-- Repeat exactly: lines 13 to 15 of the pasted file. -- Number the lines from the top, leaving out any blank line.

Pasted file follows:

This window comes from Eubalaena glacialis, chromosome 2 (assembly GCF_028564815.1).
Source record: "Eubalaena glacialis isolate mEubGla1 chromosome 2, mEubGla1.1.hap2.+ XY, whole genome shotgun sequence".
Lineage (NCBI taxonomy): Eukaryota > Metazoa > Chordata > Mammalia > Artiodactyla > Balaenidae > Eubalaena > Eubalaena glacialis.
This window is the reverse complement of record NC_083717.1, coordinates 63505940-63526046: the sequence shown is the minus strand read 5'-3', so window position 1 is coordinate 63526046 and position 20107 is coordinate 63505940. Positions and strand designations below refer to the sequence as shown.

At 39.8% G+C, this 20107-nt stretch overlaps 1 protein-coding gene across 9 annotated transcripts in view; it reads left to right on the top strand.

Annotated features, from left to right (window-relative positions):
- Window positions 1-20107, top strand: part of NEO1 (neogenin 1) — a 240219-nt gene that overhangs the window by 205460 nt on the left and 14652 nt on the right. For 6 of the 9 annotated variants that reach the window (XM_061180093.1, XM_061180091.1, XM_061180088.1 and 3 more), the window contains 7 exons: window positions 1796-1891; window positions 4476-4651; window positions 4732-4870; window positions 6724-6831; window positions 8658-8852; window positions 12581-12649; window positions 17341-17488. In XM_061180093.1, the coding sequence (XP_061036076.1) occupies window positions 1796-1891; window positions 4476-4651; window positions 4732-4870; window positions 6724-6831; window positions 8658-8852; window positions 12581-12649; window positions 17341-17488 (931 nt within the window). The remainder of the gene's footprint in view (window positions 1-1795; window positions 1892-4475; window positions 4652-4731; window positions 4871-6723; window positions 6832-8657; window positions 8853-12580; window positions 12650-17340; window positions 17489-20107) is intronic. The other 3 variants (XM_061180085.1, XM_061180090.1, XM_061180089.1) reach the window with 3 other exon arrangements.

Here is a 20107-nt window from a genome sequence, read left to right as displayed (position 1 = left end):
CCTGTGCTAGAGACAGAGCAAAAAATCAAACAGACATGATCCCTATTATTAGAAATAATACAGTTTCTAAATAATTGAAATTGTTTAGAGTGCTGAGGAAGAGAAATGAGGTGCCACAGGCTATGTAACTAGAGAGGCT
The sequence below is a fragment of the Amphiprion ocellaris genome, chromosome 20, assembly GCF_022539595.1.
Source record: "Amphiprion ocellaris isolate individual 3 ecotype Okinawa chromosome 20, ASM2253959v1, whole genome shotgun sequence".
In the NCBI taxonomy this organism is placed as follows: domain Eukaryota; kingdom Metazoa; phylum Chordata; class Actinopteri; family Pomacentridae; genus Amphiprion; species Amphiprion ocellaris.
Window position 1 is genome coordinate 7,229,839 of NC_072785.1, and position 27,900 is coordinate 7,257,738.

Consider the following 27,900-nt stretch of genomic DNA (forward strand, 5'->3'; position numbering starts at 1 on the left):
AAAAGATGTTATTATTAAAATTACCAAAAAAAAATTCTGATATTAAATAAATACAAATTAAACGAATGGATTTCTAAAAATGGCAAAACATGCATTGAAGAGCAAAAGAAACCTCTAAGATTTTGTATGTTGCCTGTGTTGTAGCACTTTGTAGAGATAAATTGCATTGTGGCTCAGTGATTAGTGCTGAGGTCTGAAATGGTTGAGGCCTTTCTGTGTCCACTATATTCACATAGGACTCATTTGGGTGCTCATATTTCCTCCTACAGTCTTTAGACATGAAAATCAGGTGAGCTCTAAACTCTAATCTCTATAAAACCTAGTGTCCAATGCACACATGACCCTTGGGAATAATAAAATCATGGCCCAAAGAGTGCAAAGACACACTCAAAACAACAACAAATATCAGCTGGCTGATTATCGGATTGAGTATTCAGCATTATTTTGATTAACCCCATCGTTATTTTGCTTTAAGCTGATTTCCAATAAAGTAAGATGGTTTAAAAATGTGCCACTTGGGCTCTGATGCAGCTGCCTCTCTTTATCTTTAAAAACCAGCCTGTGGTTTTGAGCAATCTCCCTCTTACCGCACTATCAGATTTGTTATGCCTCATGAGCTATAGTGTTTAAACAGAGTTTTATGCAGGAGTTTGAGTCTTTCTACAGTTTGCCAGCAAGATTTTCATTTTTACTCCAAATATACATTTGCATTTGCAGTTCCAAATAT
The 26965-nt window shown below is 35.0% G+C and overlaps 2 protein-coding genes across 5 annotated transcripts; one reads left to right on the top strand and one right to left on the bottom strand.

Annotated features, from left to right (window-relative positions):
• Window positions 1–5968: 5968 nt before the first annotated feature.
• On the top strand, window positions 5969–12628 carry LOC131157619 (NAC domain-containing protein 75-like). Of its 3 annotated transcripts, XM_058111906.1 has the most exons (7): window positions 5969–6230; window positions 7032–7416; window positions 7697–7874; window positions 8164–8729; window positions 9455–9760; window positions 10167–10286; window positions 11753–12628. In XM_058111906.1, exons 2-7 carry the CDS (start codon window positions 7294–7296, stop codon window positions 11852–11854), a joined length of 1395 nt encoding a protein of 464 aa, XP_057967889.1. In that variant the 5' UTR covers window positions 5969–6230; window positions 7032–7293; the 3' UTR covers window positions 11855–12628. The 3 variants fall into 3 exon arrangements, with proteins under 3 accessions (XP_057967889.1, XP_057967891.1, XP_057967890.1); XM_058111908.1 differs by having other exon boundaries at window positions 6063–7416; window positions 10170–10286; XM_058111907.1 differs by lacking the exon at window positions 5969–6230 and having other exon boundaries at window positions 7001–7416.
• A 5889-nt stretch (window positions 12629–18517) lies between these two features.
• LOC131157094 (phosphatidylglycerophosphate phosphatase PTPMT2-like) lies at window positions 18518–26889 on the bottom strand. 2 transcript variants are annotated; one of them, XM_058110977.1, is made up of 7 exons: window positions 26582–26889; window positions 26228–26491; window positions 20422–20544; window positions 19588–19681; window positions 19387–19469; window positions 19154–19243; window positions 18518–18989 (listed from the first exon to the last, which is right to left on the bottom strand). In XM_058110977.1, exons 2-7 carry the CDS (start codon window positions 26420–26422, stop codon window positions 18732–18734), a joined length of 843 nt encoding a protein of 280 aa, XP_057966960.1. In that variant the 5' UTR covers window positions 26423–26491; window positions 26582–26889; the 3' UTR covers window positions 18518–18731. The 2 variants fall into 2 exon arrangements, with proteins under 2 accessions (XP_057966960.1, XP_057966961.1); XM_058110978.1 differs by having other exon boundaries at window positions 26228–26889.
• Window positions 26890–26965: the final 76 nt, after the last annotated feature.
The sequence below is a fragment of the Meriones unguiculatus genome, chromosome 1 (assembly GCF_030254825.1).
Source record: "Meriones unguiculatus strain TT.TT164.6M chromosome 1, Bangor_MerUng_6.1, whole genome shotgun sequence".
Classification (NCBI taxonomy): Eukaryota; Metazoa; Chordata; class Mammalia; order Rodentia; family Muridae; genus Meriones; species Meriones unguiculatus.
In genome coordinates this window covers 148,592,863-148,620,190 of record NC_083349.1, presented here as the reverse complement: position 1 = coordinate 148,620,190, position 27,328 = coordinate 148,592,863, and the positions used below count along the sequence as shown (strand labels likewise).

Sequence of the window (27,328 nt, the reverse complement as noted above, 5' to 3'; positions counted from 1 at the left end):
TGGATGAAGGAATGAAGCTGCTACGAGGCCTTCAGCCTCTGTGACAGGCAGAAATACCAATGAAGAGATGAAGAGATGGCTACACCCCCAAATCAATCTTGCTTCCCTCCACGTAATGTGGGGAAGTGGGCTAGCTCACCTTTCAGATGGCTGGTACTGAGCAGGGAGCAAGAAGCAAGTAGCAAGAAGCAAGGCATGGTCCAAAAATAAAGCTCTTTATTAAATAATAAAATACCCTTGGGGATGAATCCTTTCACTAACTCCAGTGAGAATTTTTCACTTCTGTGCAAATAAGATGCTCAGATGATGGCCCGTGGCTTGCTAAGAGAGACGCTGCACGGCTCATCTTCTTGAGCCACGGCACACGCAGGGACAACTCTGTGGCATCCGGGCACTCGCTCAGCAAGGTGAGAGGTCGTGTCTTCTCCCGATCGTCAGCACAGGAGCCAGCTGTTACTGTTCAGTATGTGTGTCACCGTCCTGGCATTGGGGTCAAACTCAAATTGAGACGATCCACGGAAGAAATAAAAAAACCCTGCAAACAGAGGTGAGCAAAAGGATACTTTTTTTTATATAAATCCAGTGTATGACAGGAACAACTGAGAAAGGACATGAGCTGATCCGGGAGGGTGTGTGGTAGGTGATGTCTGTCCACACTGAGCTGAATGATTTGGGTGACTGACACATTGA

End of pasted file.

Window position 1 is genome coordinate 7,229,839 of NC_072785.1, and position 27,900 is coordinate 7,257,738.

Consider the following 27,900-nt stretch of genomic DNA (forward strand, 5'->3'; position numbering starts at 1 on the left):
AAAAGATGTTATTATTAAAATTACCAAAAAAAAATTCTGATATTAAATAAATACAAATTAAACGAATGGATTTCTAAAAATGGCAAAACATGCATTGAAGAGCAAAAGAAACCTCTAAGATTTTGTATGTTGCCTGTGTTGTAGCACTTTGTAGAGATAAATTGCATTGTGGCTCAGTGATTAGTGCTGAGGTCTGAAATGGTTGAGGCCTTTCTGTGTCCACTATATTCACATAGGACTCATTTGGGTGCTCATATTTCCTCCTACAGTCTTTAGACATGAAAATCAGGTGAGCTCTAAACTCTAATCTCTATAAAACCTAGTGTCCAATGCACACATGACCCTTGGGAATAATAAAATCATGGCCCAAAGAGTGCAAAGACACACTCAAAACAACAACAAATATCAGCTGGCTGATTATCGGATTGAGTATTCAGCATTATTTTGATTAACCCCATCGTTATTTTGCTTTAAGCTGATTTCCAATAAAGTAAGATGGTTTAAAAATGTGCCACTTGGGCTCTGATGCAGCTGCCTCTCTTTATCTTTAAAAACCAGCCTGTGGTTTTGAGCAATCTCCCTCTTACCGCACTATCAGATTTGTTATGCCTCATGAGCTATAGTGTTTAAACAGAGTTTTATGCAGGAGTTTGAGTCTTTCTACAGTTTGCCAGCAAGATTTTCATTTTTACTCCAAATATACATTTGCATTTGCAGTTCCAAATAT